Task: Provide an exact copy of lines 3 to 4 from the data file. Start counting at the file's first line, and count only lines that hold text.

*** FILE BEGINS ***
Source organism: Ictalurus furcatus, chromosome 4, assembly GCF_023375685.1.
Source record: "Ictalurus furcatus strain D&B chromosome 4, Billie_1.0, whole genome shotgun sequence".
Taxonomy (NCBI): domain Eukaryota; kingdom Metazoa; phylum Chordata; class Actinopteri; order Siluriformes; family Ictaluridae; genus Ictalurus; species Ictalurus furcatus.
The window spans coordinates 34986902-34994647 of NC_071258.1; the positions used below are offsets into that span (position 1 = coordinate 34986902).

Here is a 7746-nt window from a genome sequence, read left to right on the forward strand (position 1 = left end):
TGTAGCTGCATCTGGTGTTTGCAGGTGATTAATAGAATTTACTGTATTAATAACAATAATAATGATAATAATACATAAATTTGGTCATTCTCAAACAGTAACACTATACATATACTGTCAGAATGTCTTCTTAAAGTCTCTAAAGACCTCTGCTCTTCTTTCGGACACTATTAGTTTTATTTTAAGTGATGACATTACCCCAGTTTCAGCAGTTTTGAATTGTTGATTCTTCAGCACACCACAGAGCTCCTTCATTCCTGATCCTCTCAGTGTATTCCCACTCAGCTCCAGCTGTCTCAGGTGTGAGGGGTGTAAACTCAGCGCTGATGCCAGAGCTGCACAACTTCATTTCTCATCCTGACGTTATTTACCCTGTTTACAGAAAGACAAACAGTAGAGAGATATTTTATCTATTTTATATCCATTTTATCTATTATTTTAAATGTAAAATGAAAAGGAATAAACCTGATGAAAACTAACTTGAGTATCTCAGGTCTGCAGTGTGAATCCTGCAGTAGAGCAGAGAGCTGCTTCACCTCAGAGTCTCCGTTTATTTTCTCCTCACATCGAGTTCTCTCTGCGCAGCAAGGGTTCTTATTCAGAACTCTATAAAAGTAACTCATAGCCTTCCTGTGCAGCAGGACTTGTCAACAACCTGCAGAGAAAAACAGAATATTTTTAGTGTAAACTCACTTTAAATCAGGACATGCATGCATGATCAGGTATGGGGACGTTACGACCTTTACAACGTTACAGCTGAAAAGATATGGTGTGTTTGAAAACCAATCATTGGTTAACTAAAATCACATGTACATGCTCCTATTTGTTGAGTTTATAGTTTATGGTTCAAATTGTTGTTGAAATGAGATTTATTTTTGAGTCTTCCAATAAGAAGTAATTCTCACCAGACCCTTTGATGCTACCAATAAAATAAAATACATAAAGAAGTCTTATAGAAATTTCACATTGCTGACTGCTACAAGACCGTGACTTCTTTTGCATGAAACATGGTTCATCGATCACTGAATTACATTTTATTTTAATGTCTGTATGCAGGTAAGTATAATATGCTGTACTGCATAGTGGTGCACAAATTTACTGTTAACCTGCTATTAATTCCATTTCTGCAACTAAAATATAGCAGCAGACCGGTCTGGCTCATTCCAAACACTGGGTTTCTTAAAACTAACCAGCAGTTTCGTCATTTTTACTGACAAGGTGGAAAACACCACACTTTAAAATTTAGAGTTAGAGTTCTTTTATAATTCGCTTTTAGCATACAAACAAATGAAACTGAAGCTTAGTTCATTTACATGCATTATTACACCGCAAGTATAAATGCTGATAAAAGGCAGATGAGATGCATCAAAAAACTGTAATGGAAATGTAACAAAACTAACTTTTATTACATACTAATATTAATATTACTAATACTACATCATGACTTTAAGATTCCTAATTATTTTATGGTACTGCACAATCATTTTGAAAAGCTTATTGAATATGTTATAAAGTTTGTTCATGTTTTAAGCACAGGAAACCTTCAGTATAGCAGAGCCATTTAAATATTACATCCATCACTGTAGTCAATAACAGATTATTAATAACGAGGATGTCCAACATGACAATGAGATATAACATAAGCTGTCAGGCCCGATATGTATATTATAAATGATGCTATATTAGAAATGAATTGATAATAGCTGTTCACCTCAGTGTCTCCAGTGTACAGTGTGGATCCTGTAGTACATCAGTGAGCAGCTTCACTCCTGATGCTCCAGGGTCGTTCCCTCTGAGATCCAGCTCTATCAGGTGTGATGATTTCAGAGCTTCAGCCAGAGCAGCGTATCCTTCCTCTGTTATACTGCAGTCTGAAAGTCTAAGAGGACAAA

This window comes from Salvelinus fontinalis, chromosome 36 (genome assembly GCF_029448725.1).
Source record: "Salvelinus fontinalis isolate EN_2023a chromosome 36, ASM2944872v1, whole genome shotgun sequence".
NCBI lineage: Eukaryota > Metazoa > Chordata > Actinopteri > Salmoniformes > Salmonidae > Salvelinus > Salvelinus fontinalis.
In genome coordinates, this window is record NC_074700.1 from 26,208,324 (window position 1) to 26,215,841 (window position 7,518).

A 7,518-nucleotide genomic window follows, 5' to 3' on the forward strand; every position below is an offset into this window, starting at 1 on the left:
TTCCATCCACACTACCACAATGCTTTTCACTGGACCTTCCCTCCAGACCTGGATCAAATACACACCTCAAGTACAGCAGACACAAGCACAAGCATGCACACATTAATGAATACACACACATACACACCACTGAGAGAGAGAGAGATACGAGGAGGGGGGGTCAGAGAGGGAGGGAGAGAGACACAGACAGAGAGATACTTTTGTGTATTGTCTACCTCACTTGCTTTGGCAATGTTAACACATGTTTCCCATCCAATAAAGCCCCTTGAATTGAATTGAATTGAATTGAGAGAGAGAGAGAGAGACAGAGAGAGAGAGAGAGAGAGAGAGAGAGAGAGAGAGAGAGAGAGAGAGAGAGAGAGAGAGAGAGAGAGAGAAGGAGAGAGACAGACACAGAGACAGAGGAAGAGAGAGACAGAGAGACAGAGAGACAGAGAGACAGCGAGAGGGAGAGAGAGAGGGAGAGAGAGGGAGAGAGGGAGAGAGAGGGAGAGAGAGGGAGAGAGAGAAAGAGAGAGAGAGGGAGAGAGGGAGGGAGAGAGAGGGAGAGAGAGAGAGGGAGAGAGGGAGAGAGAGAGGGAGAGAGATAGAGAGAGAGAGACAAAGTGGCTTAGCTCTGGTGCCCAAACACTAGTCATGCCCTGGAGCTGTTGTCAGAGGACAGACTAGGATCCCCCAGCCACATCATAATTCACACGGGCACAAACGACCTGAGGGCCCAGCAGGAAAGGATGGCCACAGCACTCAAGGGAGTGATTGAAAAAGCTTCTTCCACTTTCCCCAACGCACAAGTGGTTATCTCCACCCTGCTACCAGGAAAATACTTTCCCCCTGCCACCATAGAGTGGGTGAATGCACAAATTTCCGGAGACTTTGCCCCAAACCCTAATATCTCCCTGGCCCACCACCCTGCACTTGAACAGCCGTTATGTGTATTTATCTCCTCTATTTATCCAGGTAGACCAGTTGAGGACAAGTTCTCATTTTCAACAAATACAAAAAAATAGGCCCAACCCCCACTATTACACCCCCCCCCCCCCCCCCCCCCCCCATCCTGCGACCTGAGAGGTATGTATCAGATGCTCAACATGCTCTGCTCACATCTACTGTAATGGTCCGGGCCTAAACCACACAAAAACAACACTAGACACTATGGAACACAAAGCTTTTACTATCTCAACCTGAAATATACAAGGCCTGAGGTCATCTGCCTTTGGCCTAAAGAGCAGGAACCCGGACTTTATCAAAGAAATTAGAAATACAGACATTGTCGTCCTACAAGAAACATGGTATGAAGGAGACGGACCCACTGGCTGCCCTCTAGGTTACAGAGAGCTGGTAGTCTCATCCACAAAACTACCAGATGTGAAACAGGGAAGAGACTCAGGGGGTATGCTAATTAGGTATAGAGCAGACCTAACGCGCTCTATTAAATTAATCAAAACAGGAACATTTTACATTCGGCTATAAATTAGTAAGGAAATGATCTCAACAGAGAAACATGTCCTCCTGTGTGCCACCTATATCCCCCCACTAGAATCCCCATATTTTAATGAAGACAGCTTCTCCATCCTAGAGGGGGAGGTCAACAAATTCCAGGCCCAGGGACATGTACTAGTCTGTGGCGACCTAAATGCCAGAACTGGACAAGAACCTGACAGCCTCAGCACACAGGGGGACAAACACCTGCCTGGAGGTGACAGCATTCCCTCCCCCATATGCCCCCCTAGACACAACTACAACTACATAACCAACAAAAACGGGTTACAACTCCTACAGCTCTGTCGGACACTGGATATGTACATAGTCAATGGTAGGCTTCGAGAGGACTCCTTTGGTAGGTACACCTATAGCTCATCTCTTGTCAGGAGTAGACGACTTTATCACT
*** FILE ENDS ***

Taxonomy (NCBI): domain Eukaryota; kingdom Metazoa; phylum Chordata; class Actinopteri; order Siluriformes; family Ictaluridae; genus Ictalurus; species Ictalurus furcatus.
The window spans coordinates 34986902-34994647 of NC_071258.1; the positions used below are offsets into that span (position 1 = coordinate 34986902).